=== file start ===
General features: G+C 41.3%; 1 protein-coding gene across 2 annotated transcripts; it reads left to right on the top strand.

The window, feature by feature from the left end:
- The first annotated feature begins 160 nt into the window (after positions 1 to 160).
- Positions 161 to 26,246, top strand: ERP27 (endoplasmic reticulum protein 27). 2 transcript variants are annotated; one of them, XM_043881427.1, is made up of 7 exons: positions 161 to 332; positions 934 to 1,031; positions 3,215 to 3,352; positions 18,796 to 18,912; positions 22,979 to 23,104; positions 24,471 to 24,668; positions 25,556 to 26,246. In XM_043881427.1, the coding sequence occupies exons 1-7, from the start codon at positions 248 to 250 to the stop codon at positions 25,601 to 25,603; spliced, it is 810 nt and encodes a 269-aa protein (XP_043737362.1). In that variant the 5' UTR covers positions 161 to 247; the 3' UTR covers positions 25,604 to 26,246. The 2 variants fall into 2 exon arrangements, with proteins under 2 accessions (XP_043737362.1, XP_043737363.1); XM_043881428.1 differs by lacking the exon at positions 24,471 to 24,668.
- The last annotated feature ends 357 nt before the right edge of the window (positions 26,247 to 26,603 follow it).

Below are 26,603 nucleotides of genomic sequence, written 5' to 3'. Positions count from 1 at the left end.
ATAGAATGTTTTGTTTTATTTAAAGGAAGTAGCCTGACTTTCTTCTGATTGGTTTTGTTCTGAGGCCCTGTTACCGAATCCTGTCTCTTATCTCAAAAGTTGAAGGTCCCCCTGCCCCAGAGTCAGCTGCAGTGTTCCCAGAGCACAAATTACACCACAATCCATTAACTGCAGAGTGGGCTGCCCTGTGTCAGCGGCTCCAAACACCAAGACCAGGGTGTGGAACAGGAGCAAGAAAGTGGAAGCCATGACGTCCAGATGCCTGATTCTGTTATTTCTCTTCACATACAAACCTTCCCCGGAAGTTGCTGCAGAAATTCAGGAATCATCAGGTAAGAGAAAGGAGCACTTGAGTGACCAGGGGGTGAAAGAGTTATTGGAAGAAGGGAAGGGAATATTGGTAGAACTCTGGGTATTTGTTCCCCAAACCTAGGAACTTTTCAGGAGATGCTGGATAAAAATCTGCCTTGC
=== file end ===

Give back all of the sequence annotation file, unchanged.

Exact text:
General features: G+C 41.3%; 1 protein-coding gene across 2 annotated transcripts; it reads left to right on the top strand.

The window, feature by feature from the left end:
- The first annotated feature begins 160 nt into the window (after positions 1 to 160).
- Positions 161 to 26,246, top strand: ERP27 (endoplasmic reticulum protein 27). 2 transcript variants are annotated; one of them, XM_043881427.1, is made up of 7 exons: positions 161 to 332; positions 934 to 1,031; positions 3,215 to 3,352; positions 18,796 to 18,912; positions 22,979 to 23,104; positions 24,471 to 24,668; positions 25,556 to 26,246. In XM_043881427.1, the coding sequence occupies exons 1-7, from the start codon at positions 248 to 250 to the stop codon at positions 25,601 to 25,603; spliced, it is 810 nt and encodes a 269-aa protein (XP_043737362.1). In that variant the 5' UTR covers positions 161 to 247; the 3' UTR covers positions 25,604 to 26,246. The 2 variants fall into 2 exon arrangements, with proteins under 2 accessions (XP_043737362.1, XP_043737363.1); XM_043881428.1 differs by lacking the exon at positions 24,471 to 24,668.
- The last annotated feature ends 357 nt before the right edge of the window (positions 26,247 to 26,603 follow it).

Below are 26,603 nucleotides of genomic sequence, written 5' to 3'. Positions count from 1 at the left end.
ATAGAATGTTTTGTTTTATTTAAAGGAAGTAGCCTGACTTTCTTCTGATTGGTTTTGTTCTGAGGCCCTGTTACCGAATCCTGTCTCTTATCTCAAAAGTTGAAGGTCCCCCTGCCCCAGAGTCAGCTGCAGTGTTCCCAGAGCACAAATTACACCACAATCCATTAACTGCAGAGTGGGCTGCCCTGTGTCAGCGGCTCCAAACACCAAGACCAGGGTGTGGAACAGGAGCAAGAAAGTGGAAGCCATGACGTCCAGATGCCTGATTCTGTTATTTCTCTTCACATACAAACCTTCCCCGGAAGTTGCTGCAGAAATTCAGGAATCATCAGGTAAGAGAAAGGAGCACTTGAGTGACCAGGGGGTGAAAGAGTTATTGGAAGAAGGGAAGGGAATATTGGTAGAACTCTGGGTATTTGTTCCCCAAACCTAGGAACTTTTCAGGAGATGCTGGATAAAAATCTGCCTTGC